The nationwide debate about health insurance coverage and provision of health care for almost all Americans shows no signs of diminishing. President Obama and members of Congress in both parties owe clearer answers and fully detailed legislation from both chambers before Americans can factually decide whether or not they would or could support either plan.
Many Republicans and Democrats, both in the Mississippi congressional delegation and in the towns and communities across our Northeast Mississippi region and state, express essentially the same concerns and ask the same questions:
- How would it drive down the costs of health care?
- How could the whole system be better if existing systems like Medicare are diminished?
- When will the bipartisan Congressional Budget Office be able to crunch the numbers and make an independent determination of costs?
- How could a program that some say would increase the national debt by $1.8 trillion over 10 years be affordable, especially in light of long-term financial issues with Medicare and Social Security?
Those who will vote should consider uncompensated health care, actually a “hidden health tax” for family and individual coverage of $1,017 and $368 respectively last year, the Families USA advocacy group reports.
In 2008, uncompensated (uninsured) care cost $116 billion from doctors, hospitals and other providers, $42.7 billion of which was never paid from any source – public, private or charitable.
We have long favored health insurance reforms that would dramatically increase health insurance availability for the nearly 50 million Americans without coverage, but it may not be possible to resolve that and other issues in a single, comprehensive piece of legislation.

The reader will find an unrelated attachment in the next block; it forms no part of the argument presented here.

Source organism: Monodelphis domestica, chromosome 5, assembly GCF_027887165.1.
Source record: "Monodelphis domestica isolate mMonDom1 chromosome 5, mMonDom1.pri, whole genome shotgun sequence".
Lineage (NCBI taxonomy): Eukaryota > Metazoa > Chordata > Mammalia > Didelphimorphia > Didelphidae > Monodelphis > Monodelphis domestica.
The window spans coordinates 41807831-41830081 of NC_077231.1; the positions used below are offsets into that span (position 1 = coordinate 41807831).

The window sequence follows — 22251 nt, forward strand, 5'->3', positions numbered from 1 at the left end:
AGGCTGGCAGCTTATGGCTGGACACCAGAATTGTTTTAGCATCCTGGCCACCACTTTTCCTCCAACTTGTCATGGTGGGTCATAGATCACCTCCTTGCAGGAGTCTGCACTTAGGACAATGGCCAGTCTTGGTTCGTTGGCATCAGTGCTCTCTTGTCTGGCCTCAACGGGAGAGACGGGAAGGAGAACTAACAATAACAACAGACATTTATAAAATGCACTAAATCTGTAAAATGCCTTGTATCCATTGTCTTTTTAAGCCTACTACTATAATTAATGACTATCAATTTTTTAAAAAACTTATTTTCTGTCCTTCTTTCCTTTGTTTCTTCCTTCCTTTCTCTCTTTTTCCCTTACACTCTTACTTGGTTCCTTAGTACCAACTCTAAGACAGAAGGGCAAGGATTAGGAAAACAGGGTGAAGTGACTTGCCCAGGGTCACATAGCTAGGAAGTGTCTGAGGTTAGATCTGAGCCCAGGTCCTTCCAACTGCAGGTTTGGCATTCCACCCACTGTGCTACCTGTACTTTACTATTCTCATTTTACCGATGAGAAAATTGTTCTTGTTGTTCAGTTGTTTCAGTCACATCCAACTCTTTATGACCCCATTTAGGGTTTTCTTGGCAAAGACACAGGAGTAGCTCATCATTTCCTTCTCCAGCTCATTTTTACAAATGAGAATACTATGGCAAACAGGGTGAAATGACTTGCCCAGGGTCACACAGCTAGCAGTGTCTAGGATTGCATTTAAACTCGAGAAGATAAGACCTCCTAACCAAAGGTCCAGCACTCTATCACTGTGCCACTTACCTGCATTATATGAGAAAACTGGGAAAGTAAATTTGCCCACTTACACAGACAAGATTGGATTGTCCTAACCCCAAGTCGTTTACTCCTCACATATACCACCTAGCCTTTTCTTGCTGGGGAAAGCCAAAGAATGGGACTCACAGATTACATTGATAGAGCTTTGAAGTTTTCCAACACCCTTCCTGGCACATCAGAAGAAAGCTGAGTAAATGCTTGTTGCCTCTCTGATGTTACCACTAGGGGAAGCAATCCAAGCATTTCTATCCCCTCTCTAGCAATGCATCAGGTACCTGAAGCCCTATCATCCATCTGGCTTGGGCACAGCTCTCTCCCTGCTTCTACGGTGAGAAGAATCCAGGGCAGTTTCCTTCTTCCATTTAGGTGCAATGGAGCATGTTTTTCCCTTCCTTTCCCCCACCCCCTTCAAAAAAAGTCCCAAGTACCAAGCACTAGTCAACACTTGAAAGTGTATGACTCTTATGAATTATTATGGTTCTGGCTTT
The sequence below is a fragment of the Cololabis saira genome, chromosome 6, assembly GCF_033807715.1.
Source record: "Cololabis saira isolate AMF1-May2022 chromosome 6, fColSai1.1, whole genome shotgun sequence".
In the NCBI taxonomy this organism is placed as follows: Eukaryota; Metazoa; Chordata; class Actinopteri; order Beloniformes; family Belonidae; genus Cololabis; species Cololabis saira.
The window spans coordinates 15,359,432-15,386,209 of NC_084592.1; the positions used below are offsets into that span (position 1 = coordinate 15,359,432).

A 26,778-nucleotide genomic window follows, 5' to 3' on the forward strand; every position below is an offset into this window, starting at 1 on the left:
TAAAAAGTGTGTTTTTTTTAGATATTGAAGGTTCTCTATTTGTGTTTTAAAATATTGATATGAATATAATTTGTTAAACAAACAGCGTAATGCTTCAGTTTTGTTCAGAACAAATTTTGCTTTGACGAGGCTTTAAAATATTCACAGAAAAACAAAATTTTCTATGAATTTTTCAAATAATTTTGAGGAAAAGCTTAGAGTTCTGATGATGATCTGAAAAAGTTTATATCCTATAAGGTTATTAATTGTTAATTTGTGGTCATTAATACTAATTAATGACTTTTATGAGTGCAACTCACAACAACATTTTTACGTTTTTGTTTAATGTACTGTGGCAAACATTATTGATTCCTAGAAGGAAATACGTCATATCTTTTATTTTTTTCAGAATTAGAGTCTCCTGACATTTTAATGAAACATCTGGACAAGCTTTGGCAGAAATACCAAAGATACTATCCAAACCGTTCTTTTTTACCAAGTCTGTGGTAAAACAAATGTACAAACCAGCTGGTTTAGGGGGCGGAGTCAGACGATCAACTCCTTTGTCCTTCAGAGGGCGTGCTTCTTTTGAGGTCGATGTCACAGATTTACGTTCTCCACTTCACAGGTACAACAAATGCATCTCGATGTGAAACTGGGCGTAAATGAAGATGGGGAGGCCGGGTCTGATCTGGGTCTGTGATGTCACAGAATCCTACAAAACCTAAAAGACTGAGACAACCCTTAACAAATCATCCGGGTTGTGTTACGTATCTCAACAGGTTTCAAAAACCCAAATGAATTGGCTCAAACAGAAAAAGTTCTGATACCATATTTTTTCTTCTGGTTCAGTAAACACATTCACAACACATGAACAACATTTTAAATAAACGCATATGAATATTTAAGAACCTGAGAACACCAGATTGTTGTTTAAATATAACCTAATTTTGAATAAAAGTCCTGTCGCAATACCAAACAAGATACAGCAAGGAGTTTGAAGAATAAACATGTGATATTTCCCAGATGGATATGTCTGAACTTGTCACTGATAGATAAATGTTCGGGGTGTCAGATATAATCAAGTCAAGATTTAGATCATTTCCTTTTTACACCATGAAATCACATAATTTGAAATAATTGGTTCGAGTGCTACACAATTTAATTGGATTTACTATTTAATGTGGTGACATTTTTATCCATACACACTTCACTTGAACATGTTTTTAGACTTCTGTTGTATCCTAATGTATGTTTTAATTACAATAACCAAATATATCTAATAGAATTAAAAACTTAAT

U.S. Sen. Roger Wicker, a Republican from Tupelo, and 1st District Rep. Travis Childers, a Democrat from Booneville, both dealt with the broader issues in August editorial board meetings with the Daily Journal.
Even with differing long-term considerations and views of the overall situation, Wicker and Childers share similar bipartisan concerns.
Sen. Thad Cochran, also a Republican, was not available for an editorial board, but he said in a Columbus speech last week, “We need to take a common sense approach that will fit the country’s economic hardships. People are worried about the ever-increasing costs of health care, and they are worried they won’t have the benefit of insurance protection with a new system.”
Cochran cited specific reservations with a public plan option as too much government that would stifle competition.
President Obama must provide stronger and more specific guidance for formulation of final proposals.
Without fully developed plans there can be no reasonable and responsible resolution.
NEMS Daily Journal